Drones have become valuable assets for many military and civilian operations. In the last decade, these technologies have aided in military reconnaissance, search and rescue operations, and enforcing social distancing among civilians during the COVID-19 pandemic. With the advent of 5G wireless communications, more advancements and use cases are expected from drones, specifically tied to data and information gathering. However, with wider deployments come more privacy violations and security breaches for government agencies, corporations and the general public.

Researchers believe that leveraging blockchain could enhance and simplify privacy preservation associated with data collection, handling, storage and analysis in 5G-enabled drones.

5G networks have been deployed globally due to their low latency and ultra-high bandwidth and reliability capabilities. Today, 5G-enabled drones come in two forms; 5G base stations to enable and enhance terrestrial wireless communications, and 5G users in that they leverage 5G networks to perform tasks and communicate with other drones. As outlined in Figure 1, a swarm of 5G-enabled drones, coordinating and collaborating with each other can form a web of networking, computing and storage resources in the sky – valuable components for numerous scenarios across industries.

Figure 1: Three typical scenarios in 5G-enabled drone communications: a) using 5G base station drones to enhance 5G communication capacity b) using 5G user drones to draw a map in a drone-to-drone (D2D) cooperative way c) using a combination of both 5G base station drones and 5G user drones to perform search and rescue in a wildfire

“Since drones can be used as base stations or users – [such as] data collectors from the Internet of Things nodes – the type of data [that] can be collected and stored can vary widely,” said Yulei Wu with the Department of Computer Science at the University of Exeter in the United Kingdom. “Typical data types may include numerical data, ambiance sound, text, audio and video. Moreover, the storage of these data may be transient or persistent depending on the application scenario.”

With so much data being collected and analysed, the question of who can legitimately access it and how to protect its privacy comes into play. Unauthorized aerial surveillance, espionage and armed attacks are just some of the security and privacy challenges that remain an ongoing concern for many entities, until now.

Blockchain – a decentralized public ledger that contains cryptographically generated data blocks that make it difficult to hack and change information – is a viable and tamper-proof solution for government and business entities looking for secure and transparent drone operations. And it’s what the team incorporated into their solution for 5G-enabled drones. Leveraging the technology, the team’s concept aims to address identification (ID) management, data privacy and trajectory protections, and network collaboration between drones. Their solution is outlined in Figure 2.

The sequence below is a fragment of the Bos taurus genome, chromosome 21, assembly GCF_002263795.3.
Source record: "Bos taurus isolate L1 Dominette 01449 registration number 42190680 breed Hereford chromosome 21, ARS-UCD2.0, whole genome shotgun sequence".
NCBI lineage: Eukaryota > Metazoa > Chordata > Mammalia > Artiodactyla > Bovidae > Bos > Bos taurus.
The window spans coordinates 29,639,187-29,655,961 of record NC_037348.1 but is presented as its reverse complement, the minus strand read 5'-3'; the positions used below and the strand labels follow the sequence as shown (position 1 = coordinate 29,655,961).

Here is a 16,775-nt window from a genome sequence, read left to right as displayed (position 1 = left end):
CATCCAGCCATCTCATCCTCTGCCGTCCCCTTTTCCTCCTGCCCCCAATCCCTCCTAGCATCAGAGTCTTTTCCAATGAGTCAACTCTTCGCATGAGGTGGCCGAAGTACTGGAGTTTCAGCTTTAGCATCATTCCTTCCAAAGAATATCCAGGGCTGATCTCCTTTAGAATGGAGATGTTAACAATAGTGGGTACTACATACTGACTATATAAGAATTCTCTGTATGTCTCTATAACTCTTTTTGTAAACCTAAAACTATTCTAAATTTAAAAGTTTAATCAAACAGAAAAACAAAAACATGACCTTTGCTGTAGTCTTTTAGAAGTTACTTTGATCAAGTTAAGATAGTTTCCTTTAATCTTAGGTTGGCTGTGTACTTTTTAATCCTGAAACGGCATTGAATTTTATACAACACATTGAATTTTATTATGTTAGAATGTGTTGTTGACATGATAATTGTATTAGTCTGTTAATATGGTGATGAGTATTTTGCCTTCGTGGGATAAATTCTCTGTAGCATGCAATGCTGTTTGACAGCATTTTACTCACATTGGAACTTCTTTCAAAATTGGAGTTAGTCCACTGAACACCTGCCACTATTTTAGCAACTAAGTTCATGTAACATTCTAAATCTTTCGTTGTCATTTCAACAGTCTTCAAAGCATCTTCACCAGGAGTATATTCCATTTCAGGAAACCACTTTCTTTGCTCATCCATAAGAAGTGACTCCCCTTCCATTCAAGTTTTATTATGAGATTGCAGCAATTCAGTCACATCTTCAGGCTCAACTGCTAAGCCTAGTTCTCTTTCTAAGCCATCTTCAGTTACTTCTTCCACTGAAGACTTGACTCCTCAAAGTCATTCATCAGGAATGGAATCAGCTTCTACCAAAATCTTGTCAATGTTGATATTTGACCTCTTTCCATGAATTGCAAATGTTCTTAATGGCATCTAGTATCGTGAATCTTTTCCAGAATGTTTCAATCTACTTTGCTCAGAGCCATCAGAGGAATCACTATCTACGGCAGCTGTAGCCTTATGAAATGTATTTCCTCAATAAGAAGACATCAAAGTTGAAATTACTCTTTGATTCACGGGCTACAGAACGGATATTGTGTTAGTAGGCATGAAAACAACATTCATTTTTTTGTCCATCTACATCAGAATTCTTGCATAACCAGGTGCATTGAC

Figure 2: The team’s blockchain-based privacy preservation for drone communications: a) drone ID management b) data privacy protection c) trajectory privacy protection and d) collaboration of drone networks

Through the team’s decentralized blockchain-based system for ID management, a drone can identify and or revoke any expired ID by analyzing and tracking historical records. The consensus mechanisms in blockchain also support in determining the legitimacy of drones in order to prevent malicious attacks from occurring, such as a Sybil attack. The blockchain-based ID management system can cover the entire life cycle of a drone. Three active stages are outlined in Figure 2a.

According to Yulei, while ID management plays a critical role in drone communications, there are few studies and real-life applications today leveraging blockchain-based solutions to enhance this capability.

As for attackers intercepting and stealing data from drones, the team’s blockchain-based authentication mechanisms can determine whether an access request initiated from a drone was authorized. Blockchain-based encryption and cryptographic schemes including asymmetric encryption algorithms and homomorphic obfuscations can also be deployed to mitigate threats at the drone-to-drone (D2D), drone-to-ground (D2G) and drone-to-base-station (D2B) levels, as shown in Figure 2b.

Figure 2c outlines the potential flight vulnerabilities in 5G-enabled drone communications. Once a drone’s trajectory has been exposed, it can be tracked, intercepted and hijacked by malicious users. The stolen data can also be used to carry out other nefarious attacks. Blockchain-based authentication and access control mechanisms guarantee authorized access and protect the flight course of drones. The same solutions can be leveraged in the case where a team of drones are deployed, as illustrated in Figure 2d.

Separate, these solutions will significantly diminish privacy and security breaches, but integrated together these solutions can create a wall of protection that is almost impenetrable. Figure 3 summarizes the capabilities of the team’s blockchain-based solution.

Figure 3: Summary of blockchain-based solutions in drone communications

Despite the benefits of incorporating blockchain in drone communication for privacy and security purposes, a number of open challenges remain, including regulation development and compliance enforcement. As a next step, Yulei and his team are looking to adopt forensic-by-design principles in future drone systems, where artificial intelligence (AI) agents can be used to automatically identify and collect artifacts for forensic interest. AI-driven cyber defensive systems can also be trained to identify future threats and facilitate future cyber investigations and attributions.

For more information on 5Gdrones and blockchain, visit the IEEE Xplore Digital Library.